President Donald Trump just made it nearly impossible for Republicans to blame Democrats for an increasingly likely partial government shutdown. But they’re going to try anyway.
House Republicans are considering passing a stopgap spending bill that provides $5 billion for Trump’s border wall, essentially daring Senate Democrats to accept it or face the fallout of any funding lapse next week, according to multiple GOP sources.
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But Democrats — and some Republicans — aren’t taking the gambit seriously after Trump boasted that he’d be “proud” to shut down the government over his wall demands during an extraordinary Oval Office clash with House Minority Leader Nancy Pelosi and Senate Minority Leader Chuck Schumer Tuesday.
Sen. Jeff Flake (R-Ariz.) was taken aback when asked if the president’s negotiating style had aided Republicans: “Everybody wants to blame it on the other party, always. That’s what you typically do. That’s out the window now.”
Sen. Jerry Moran (R-Kan.) conceded that neither side had made any apparent effort to compromise and that Democrats were skillfully sidestepping the GOP’s efforts to pin the blame on them.
“I think Sen. Schumer was very shrewd in his efforts to make certain that whatever blame is to be had for a shutdown doesn’t rest with the Democrats,” added Moran. “It’s disappointing that the outcome is what it is at the moment.”
Coming off a remarkable televised exchange between Trump, Schumer and Pelosi, congressional Republicans were reeling as they tried to adjust to the president’s stunning willingness to own an impending partial shutdown over his border wall demands. For weeks the GOP had been attacking Democrats for their unwillingness to help Trump shore up the border.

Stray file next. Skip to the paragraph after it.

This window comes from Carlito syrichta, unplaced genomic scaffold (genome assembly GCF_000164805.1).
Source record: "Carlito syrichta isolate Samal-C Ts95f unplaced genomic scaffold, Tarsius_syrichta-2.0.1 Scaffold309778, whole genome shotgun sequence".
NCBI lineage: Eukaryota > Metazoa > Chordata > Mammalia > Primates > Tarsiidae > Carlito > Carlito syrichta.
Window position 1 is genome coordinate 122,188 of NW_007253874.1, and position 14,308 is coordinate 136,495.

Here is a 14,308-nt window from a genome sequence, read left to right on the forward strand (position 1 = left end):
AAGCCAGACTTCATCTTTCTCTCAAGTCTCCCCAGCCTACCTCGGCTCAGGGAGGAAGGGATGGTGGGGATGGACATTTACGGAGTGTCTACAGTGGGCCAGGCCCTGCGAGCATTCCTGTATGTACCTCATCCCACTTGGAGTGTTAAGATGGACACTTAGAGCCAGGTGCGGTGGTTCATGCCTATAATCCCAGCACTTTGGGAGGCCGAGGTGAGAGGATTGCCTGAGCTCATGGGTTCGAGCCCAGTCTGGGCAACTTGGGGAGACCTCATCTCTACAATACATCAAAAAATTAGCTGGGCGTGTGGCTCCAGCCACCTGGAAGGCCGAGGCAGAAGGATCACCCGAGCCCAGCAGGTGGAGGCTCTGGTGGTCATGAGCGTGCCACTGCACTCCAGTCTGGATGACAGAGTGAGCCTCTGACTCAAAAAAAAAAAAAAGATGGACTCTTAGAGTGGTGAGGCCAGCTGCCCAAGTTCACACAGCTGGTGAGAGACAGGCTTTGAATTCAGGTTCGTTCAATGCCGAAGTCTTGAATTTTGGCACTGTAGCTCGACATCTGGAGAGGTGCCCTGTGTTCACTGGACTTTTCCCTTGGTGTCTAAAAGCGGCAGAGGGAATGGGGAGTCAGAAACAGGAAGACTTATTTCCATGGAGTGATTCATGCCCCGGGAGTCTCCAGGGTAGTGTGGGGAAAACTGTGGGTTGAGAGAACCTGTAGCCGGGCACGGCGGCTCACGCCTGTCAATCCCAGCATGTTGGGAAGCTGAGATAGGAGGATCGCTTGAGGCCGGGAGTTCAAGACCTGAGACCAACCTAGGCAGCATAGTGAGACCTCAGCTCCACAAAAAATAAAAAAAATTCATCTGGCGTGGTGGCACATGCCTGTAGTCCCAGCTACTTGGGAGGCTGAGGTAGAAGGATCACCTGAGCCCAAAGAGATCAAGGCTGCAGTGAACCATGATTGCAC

And with just a few words directed at Schumer, Trump laid all those plans to waste: “I am proud to shut down the government for border security.” Later in the day, Trump dug in even further, declaring: “I don’t mind owning that issue. … We’re closing it down for border security and I think I win that every single time.”
It’s the latest surprise from a president who has routinely upended the way Washington works. But Trump’s confidence, and his partnership with the congressional GOP, will be tested if roughly a quarter of the government ends up closing after next week without a bipartisan agreement.
A House GOP member who lost reelection said Trump’s performance on Tuesday “was unbelievable. I literally couldn’t believe a president of the United States was acting that crazy.” When asked why he didn’t come out publicly with his criticism, the soon-to-be-ex-lawmaker deadpanned “Hey, I gotta work, don’t I?”
Inside the White House, Schumer probed Trump about his end game during the private portion of their meeting. He noted that if the government shuts down, Pelosi will pass a bill restarting the government on Jan. 3, putting the onus on Senate Majority Leader Mitch McConnell (R-Ky.) to buckle or stick with Trump’s border fight.
“What do you think Mitch will do? Keep it shut down another month, another week?” Schumer asked Trump, according to a person briefed on the meeting. Trump did not reply, the person said, and did not completely rule out potentially passing stop-gap bills to avoid a shutdown.
Yet publicly, Trump is all in on the shutdown and almost portrayed it as an act of kindness toward Schumer, whose own caucus forced a brief funding lapse earlier this year. Trump said Schumer was “killed” over the episode.
“He doesn’t want to own it. I said rather than us debating who is owning it, I’ll take it. I’ll take it,” Trump said.